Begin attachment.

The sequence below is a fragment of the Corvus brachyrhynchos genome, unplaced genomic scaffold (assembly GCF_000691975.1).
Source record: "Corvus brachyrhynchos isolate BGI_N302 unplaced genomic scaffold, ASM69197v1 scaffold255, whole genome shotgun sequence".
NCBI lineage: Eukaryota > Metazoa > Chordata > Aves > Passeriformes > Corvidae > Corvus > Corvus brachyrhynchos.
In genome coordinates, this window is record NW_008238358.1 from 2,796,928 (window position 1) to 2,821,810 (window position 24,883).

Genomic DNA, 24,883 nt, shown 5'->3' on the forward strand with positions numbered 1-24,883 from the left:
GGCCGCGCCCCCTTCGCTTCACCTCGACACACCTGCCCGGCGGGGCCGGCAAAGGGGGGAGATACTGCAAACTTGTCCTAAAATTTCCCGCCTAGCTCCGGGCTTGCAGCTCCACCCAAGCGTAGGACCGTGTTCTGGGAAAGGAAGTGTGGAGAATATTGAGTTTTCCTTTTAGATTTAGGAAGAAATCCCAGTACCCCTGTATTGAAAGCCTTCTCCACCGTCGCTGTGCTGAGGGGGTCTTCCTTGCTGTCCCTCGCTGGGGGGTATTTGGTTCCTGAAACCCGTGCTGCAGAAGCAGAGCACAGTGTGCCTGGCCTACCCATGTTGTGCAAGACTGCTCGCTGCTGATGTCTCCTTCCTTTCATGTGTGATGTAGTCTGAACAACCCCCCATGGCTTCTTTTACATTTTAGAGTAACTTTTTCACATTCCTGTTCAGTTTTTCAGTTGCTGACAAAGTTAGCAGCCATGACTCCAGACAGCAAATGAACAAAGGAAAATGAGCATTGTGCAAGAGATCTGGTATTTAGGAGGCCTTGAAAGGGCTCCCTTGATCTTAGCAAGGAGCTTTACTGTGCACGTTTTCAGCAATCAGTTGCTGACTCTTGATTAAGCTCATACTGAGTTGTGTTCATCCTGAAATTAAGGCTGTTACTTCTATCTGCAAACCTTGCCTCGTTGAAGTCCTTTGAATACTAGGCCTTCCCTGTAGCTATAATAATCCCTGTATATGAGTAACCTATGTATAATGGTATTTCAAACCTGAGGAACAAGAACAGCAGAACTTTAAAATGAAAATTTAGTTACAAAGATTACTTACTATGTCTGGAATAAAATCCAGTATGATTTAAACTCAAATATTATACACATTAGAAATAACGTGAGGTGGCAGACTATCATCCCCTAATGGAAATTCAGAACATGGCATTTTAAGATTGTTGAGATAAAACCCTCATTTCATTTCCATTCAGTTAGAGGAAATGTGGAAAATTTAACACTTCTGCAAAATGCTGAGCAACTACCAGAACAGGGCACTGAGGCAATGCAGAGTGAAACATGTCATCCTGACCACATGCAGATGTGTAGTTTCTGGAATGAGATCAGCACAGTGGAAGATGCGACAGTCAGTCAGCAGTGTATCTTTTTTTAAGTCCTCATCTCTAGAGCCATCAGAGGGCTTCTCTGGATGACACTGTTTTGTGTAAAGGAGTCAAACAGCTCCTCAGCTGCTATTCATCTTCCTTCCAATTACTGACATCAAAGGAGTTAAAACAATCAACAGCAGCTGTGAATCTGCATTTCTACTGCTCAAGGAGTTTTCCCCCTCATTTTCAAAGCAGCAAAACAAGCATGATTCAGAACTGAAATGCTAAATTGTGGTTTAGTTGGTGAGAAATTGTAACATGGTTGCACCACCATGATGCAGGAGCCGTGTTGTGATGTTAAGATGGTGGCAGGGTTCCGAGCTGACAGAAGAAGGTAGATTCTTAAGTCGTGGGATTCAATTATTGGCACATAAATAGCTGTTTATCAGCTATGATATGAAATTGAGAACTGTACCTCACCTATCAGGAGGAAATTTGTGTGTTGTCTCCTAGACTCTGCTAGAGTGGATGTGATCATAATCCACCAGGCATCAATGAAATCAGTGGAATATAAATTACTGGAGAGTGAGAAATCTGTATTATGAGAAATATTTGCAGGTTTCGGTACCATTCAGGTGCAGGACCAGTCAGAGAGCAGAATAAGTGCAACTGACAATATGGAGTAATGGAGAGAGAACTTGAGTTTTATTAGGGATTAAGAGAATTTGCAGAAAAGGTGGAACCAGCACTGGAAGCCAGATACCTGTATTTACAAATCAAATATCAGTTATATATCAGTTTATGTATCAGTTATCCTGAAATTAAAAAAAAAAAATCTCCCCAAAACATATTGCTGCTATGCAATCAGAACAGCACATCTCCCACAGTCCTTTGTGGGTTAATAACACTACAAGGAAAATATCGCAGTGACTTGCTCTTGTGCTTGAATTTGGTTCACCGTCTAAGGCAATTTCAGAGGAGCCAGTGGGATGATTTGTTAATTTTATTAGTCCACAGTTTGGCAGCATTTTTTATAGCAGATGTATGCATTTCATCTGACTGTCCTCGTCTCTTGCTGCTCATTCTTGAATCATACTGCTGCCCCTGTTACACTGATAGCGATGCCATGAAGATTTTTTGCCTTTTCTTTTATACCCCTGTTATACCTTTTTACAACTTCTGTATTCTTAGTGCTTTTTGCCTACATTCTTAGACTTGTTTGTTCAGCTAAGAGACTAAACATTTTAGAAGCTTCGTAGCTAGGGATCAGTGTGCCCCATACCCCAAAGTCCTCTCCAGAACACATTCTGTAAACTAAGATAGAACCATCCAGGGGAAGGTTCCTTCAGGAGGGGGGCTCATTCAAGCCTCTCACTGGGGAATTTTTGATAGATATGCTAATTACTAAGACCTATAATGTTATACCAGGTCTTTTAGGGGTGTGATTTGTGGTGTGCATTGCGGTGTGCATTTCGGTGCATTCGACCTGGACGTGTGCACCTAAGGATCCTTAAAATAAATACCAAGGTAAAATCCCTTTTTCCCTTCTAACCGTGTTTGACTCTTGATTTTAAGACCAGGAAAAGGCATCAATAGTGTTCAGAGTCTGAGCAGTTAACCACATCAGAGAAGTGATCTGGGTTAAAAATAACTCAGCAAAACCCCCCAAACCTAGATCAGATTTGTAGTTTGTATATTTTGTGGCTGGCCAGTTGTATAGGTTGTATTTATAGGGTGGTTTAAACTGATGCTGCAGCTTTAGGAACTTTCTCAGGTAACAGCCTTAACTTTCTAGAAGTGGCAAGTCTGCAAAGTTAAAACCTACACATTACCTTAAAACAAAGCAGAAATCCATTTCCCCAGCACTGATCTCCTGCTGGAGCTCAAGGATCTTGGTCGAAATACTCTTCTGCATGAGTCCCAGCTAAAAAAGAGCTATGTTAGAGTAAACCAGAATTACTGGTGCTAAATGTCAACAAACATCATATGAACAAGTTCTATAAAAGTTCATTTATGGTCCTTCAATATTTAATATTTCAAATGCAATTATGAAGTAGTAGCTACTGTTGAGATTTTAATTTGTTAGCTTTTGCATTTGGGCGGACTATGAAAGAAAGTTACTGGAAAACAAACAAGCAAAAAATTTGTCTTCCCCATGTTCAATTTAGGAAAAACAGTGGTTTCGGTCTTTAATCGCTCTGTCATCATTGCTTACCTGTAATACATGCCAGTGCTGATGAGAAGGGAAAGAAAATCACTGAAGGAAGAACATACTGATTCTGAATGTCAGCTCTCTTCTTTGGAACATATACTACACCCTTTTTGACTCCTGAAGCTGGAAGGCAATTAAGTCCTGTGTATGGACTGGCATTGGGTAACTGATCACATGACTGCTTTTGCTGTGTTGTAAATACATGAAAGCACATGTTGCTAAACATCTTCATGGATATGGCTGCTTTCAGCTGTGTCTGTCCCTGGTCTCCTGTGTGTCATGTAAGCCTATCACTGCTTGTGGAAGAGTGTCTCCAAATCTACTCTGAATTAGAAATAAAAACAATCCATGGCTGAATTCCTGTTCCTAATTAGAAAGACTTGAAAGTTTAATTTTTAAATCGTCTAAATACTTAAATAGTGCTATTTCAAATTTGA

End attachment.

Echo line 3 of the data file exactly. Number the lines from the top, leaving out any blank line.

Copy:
NCBI lineage: Eukaryota > Metazoa > Chordata > Aves > Passeriformes > Corvidae > Corvus > Corvus brachyrhynchos.